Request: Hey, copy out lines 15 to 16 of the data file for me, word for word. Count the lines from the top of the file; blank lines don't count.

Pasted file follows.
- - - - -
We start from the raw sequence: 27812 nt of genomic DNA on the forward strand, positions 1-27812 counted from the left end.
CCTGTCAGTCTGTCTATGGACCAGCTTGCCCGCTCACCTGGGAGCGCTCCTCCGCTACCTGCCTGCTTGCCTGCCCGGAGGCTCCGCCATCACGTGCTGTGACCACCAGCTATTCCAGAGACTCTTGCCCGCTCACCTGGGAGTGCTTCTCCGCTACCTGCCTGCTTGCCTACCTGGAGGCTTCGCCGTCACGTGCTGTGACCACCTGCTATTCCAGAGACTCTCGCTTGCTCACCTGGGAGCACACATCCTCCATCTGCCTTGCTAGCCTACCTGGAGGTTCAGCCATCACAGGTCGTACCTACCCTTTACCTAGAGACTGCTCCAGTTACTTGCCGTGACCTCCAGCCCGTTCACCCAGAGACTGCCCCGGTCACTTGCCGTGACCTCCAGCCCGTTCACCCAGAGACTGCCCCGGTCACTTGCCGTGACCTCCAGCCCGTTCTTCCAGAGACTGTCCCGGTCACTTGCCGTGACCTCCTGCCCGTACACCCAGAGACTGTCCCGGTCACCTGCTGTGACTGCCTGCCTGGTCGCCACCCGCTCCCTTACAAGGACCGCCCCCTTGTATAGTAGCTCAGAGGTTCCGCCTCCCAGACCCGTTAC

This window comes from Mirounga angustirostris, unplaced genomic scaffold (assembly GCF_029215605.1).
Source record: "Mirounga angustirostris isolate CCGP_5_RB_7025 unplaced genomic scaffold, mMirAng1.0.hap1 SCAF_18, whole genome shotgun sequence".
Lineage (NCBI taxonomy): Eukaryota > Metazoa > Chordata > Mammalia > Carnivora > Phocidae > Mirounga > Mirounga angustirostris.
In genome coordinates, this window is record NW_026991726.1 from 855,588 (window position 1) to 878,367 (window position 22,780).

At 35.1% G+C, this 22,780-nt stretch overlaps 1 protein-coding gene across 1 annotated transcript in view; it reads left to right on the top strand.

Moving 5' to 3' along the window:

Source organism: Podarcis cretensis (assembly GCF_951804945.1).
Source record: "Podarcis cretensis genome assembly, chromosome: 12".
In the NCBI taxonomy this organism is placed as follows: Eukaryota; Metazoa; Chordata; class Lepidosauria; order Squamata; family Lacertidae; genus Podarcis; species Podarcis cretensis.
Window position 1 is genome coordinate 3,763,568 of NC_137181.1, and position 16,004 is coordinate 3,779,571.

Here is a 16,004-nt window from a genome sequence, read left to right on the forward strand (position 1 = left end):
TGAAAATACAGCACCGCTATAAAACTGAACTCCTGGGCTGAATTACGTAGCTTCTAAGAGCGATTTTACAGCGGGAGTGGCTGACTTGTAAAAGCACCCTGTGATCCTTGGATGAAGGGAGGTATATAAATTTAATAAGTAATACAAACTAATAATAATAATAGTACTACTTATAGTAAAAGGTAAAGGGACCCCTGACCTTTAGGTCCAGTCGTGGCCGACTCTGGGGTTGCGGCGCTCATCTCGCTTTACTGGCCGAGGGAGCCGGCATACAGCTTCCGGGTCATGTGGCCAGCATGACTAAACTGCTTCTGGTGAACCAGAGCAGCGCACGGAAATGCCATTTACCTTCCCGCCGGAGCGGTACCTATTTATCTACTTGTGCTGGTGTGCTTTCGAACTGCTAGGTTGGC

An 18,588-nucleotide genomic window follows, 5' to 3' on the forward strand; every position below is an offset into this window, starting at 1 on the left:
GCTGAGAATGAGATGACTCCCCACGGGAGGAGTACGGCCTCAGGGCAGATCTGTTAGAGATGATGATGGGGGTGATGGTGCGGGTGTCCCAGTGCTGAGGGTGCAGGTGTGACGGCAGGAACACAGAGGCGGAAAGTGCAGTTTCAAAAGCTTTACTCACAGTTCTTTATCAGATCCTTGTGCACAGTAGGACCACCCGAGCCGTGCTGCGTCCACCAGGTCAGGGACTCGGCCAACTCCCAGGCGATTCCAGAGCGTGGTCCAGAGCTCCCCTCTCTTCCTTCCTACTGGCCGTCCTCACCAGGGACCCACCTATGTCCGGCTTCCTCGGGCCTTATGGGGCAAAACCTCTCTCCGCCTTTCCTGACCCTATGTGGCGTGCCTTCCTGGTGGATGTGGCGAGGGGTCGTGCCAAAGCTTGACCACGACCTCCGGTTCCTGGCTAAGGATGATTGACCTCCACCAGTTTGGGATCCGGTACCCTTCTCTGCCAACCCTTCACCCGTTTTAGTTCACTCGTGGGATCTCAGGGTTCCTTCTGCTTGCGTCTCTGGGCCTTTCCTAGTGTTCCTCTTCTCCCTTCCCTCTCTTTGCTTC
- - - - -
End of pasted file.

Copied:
An 18,588-nucleotide genomic window follows, 5' to 3' on the forward strand; every position below is an offset into this window, starting at 1 on the left:
GCTGAGAATGAGATGACTCCCCACGGGAGGAGTACGGCCTCAGGGCAGATCTGTTAGAGATGATGATGGGGGTGATGGTGCGGGTGTCCCAGTGCTGAGGGTGCAGGTGTGACGGCAGGAACACAGAGGCGGAAAGTGCAGTTTCAAAAGCTTTACTCACAGTTCTTTATCAGATCCTTGTGCACAGTAGGACCACCCGAGCCGTGCTGCGTCCACCAGGTCAGGGACTCGGCCAACTCCCAGGCGATTCCAGAGCGTGGTCCAGAGCTCCCCTCTCTTCCTTCCTACTGGCCGTCCTCACCAGGGACCCACCTATGTCCGGCTTCCTCGGGCCTTATGGGGCAAAACCTCTCTCCGCCTTTCCTGACCCTATGTGGCGTGCCTTCCTGGTGGATGTGGCGAGGGGTCGTGCCAAAGCTTGACCACGACCTCCGGTTCCTGGCTAAGGATGATTGACCTCCACCAGTTTGGGATCCGGTACCCTTCTCTGCCAACCCTTCACCCGTTTTAGTTCACTCGTGGGATCTCAGGGTTCCTTCTGCTTGCGTCTCTGGGCCTTTCCTAGTGTTCCTCTTCTCCCTTCCCTCTCTTTGCTTC